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The Great American Eclipse

September 18th, 2017 · No Comments

2017 Great American Eclipse

Just under a month ago I made a mad dash to Hopkinsville, Kentucky after what would end up being one of the most spectacular natural experiences of my life, the total solar eclipse.  While this would be my first time, I still ignored the advice of past eclipse-goers and planned to photograph the event.  That advice was still important, however, as this prompted me to plan my photographic experience down to the second and I mapped out a minimum of a minute to simply enjoy the phenomenon known as totality.

Kentucky Totality Map

I wanted to leave Kentucky with several totality images at different exposures, shot in rapid succession.  This would allow me to combine the images in post to allow viewers to see a much larger corona.  Along with that I planned to capture the diamond effect along with Bailey’s beads.  I had to have a solid plan and then rehearse that plan over and over to be ready but before we go into that I’m sure you’re wondering what the corona is, where diamonds come in and just where beads form on the sun.  The corona is the sun’s atmosphere.  To our eyes, it just appears to be a small beautiful wispy ring around the dark sun/moon during a total solar eclipse (totality).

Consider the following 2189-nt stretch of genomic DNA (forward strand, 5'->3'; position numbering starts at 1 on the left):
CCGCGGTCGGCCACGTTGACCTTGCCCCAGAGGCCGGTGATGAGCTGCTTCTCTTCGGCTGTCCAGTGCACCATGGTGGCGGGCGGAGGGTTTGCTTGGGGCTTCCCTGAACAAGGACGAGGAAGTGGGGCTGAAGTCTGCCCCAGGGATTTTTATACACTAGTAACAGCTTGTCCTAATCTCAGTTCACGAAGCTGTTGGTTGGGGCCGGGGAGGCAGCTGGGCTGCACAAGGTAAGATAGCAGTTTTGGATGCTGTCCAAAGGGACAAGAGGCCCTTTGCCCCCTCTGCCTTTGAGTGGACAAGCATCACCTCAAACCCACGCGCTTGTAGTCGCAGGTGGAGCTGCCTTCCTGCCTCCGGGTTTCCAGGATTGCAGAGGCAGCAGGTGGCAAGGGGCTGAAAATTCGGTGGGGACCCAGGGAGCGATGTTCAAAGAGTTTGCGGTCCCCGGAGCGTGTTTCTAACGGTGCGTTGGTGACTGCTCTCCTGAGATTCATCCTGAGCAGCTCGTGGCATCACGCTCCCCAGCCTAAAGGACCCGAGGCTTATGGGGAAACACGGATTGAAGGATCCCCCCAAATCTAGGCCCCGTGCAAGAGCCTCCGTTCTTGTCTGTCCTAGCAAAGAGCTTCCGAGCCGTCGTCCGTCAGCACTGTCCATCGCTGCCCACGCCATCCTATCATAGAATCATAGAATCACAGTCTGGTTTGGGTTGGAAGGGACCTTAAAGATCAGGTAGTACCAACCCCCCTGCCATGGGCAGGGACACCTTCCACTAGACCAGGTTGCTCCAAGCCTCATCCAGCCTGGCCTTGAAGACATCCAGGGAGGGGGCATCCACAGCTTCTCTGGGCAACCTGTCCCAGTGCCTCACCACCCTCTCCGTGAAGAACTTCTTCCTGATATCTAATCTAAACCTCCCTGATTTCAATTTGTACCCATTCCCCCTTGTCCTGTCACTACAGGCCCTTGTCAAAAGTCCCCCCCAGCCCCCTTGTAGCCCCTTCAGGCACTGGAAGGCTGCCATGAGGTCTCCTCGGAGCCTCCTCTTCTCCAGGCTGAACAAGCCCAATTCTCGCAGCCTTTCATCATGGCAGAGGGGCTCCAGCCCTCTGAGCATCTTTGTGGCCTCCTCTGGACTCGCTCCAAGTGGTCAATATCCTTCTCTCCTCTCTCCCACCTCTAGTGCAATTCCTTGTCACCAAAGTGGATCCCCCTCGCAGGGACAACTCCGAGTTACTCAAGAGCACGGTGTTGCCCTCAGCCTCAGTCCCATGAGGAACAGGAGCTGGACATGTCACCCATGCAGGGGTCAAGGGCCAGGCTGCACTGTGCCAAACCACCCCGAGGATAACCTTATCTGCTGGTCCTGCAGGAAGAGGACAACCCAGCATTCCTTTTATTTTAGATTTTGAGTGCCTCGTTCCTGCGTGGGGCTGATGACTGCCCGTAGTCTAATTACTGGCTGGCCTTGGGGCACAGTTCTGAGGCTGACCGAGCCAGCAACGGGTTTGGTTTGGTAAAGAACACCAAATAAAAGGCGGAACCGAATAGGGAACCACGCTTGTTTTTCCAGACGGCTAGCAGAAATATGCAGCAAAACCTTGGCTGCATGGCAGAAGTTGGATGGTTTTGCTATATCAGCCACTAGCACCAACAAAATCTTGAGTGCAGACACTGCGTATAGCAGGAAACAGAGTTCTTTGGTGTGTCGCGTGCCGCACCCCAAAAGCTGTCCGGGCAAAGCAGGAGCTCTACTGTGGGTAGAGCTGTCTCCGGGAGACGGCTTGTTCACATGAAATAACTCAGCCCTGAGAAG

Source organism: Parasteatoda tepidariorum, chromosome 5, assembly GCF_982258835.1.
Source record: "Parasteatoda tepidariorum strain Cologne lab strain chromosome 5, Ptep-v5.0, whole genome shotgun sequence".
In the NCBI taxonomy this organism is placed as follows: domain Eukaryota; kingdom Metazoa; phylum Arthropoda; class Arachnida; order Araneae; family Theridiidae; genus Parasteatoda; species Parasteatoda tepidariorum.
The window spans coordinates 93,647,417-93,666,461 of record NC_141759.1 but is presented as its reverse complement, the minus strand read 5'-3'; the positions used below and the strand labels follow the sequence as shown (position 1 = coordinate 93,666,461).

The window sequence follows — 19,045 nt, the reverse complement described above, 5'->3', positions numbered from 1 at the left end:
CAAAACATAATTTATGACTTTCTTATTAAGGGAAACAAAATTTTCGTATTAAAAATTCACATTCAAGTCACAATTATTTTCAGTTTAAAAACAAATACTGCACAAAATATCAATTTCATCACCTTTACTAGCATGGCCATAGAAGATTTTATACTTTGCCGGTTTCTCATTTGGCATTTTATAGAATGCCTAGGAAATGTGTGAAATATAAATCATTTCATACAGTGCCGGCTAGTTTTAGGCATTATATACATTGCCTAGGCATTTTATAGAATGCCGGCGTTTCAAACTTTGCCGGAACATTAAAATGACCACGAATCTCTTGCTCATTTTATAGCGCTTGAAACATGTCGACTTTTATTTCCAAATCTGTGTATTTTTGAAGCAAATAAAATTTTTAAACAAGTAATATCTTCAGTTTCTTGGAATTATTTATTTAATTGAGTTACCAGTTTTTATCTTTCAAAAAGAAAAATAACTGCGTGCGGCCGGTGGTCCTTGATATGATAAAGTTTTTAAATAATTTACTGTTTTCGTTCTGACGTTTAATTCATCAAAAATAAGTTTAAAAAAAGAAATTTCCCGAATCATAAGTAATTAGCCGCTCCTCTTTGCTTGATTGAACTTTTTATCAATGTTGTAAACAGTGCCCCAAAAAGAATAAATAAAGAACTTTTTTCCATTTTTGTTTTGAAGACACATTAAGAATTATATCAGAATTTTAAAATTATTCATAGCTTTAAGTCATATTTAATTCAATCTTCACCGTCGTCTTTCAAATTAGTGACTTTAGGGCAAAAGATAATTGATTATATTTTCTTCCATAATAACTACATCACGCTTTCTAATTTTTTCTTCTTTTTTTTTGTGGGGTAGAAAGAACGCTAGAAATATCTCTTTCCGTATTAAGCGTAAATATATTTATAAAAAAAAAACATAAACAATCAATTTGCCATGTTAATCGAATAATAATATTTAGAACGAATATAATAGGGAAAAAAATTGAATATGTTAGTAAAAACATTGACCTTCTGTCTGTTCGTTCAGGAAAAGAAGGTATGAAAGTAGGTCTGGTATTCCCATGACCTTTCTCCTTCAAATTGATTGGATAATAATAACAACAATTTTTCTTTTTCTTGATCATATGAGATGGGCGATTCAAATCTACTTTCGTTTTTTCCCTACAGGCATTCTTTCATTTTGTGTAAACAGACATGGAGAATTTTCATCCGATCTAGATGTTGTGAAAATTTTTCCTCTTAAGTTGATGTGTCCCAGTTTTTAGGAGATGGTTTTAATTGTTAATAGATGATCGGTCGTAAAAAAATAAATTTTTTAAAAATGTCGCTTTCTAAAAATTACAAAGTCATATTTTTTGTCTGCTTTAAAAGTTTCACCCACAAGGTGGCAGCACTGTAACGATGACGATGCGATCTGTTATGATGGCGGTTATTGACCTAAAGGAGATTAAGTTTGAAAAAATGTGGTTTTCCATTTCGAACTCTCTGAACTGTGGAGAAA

The diamond effect is a small oval or somewhat diamond shaped area of light just before and just after totality (within 5-10 seconds).

Diamond Effect

Lastly, Bailey’s beads are the last tiny bits of light within the final seconds before totality still visible through the craters of the moon.

Bailey's Beads

While I’m thankful to have walked away with the incredible images above, let’s dive into the High Dynamic Range (HDR) image which was my primary focus for this event.  Knowing our human eyes would only be able to see a smaller portion of the corona, my goal was to create an image that would illustrate a much larger corona, along with some other special elements which would create an amazing overall image.  Without getting into too much detail, this image would take many images.  Some would be exposed several stops below the camera’s preferred exposure and some several stops above.

Multiple Exposures

The above represents just a subset of 18 totality images used to make the final photograph.  In post, I stacked the images using Photoshop and used special blending & filter techniques to create the final result.  By doing this it allowed me to include the much larger corona I was after, three stars are in view, and there are even features on the moon’s face in view from light being reflected off Earth.  The image below represents the image I’m most happy with after this event.

Eclipse HDR

If you weren’t able to experience this amazing event, a similar version just might be attainable in 2024.  This event won’t include a cross-country path of totality but it will still make its way from Texas to Ohio and if skies are clear, totality will be around four minutes.  Take it from me, start planning today!  Enjoy this last image which also include several partials taken with a solar filter before and after totality.

Eclipse All Phases

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